The term ‘intellectual property rights strategy’ is sometimes used synonymously with, and considered to be part of, an overarching strategy for managing the company’s intangible assets, also known as an IP strategy. Intellectual property rights cover the following intellectual property rights: patents, trademark protection, design protection and copyright. An intellectual property rights strategy helps the entrepreneur to manage these intangible assets in a professional manner, in order to maximise the commercial benefits. Questions which you could ask yourself regarding your intellectual property rights strategy include: What innovations can we apply for a patent for? Do we have patents which can be licensed out or sold? Are there any patents which we should purchase? How should we use our other intellectual property rights? How can we commercialise them and make money? What protection does our trademark need? Should we apply for design protection for any products? What markets do we need to protect: Sweden, EU or perhaps a global protection? How do we defend our copyrights?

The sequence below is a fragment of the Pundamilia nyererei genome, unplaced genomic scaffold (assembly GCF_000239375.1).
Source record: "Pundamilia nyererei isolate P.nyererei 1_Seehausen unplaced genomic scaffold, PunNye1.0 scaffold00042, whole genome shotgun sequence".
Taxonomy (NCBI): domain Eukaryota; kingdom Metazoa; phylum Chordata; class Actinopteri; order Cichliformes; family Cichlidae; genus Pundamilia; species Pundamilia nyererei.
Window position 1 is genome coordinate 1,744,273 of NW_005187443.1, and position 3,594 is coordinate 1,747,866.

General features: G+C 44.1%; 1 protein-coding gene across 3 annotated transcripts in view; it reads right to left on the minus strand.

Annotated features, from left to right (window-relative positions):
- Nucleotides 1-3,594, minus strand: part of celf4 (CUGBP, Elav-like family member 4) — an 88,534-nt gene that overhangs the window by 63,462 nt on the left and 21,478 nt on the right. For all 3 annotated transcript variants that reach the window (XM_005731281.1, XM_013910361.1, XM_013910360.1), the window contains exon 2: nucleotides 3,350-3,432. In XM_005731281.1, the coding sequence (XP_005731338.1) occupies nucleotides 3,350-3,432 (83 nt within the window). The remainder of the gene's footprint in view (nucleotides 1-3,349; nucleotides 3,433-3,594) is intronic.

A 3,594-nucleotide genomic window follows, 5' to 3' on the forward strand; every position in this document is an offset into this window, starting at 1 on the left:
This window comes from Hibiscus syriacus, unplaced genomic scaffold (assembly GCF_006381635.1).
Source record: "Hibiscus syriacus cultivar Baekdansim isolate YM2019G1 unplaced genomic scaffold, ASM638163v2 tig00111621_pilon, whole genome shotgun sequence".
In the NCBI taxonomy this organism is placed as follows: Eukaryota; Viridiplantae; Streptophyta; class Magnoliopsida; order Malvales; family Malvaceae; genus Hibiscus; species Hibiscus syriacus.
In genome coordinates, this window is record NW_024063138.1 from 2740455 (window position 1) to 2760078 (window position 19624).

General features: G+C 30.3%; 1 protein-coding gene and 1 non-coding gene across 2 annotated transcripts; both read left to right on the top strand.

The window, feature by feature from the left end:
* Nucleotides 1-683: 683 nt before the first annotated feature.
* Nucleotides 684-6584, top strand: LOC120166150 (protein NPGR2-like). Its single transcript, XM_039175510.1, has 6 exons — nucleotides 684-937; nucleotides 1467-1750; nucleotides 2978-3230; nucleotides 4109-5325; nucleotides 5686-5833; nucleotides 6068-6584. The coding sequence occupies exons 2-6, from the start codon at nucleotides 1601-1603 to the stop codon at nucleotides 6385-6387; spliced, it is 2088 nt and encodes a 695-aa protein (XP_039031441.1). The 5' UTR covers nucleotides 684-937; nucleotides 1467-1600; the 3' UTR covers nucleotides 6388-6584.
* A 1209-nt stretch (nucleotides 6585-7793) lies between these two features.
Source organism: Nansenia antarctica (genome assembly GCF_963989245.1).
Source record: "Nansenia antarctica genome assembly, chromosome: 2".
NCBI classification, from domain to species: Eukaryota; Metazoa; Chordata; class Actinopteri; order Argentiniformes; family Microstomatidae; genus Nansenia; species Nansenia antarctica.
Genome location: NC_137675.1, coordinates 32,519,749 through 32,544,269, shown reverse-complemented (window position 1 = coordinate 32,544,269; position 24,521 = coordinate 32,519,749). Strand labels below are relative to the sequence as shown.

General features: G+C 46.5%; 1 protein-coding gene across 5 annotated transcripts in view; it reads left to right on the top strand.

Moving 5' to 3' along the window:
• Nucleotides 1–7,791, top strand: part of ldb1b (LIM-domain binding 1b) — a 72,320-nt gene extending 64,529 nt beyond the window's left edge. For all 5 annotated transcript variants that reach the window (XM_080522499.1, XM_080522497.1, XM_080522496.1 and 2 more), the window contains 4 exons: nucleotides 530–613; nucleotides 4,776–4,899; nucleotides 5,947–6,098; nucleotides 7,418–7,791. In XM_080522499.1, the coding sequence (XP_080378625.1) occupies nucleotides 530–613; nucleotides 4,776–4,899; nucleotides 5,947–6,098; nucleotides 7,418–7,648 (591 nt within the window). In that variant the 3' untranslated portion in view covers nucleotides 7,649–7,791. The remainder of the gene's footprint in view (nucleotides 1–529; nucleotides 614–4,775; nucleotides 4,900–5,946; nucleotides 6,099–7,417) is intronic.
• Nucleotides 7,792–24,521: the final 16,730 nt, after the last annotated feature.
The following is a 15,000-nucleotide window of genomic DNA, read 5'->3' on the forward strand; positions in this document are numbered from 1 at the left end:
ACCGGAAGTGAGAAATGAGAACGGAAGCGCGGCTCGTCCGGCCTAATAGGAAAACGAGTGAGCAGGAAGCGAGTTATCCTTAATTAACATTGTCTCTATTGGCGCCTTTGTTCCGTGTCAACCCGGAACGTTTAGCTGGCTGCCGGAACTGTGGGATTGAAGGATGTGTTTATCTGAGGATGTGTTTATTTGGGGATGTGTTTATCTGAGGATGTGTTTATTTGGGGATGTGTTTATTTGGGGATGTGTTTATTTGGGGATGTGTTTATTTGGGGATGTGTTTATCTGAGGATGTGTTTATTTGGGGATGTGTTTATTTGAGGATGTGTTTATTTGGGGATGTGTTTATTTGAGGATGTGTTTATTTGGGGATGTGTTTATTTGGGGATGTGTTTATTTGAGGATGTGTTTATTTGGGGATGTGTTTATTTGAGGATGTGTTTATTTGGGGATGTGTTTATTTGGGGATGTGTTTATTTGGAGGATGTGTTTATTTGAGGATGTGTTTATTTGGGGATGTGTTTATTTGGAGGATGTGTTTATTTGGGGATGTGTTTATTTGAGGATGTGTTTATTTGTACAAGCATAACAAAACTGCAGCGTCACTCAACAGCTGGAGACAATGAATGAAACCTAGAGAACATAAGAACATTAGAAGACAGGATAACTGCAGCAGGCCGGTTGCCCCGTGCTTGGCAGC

A good intellectual property rights strategy should include both an analysis of competitors and an analysis of risks, and take into account the company’s long-term commercial objectives. An intellectual property rights strategy can also include a plan which sets out the extent to which and the way in which the company is prepared to defend its intellectual property rights in the event of infringement, e.g. pirate copying of one of the company’s products or the unlawful use of copyright-protected material. Many consultants within the field of intellectual property rights have a business concept of helping companies to draw up an intellectual property rights strategy and provide services which include applying for, acquiring, maintaining and defending a company’s intellectual property rights.
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In the test, we will help you identify your intangible assets: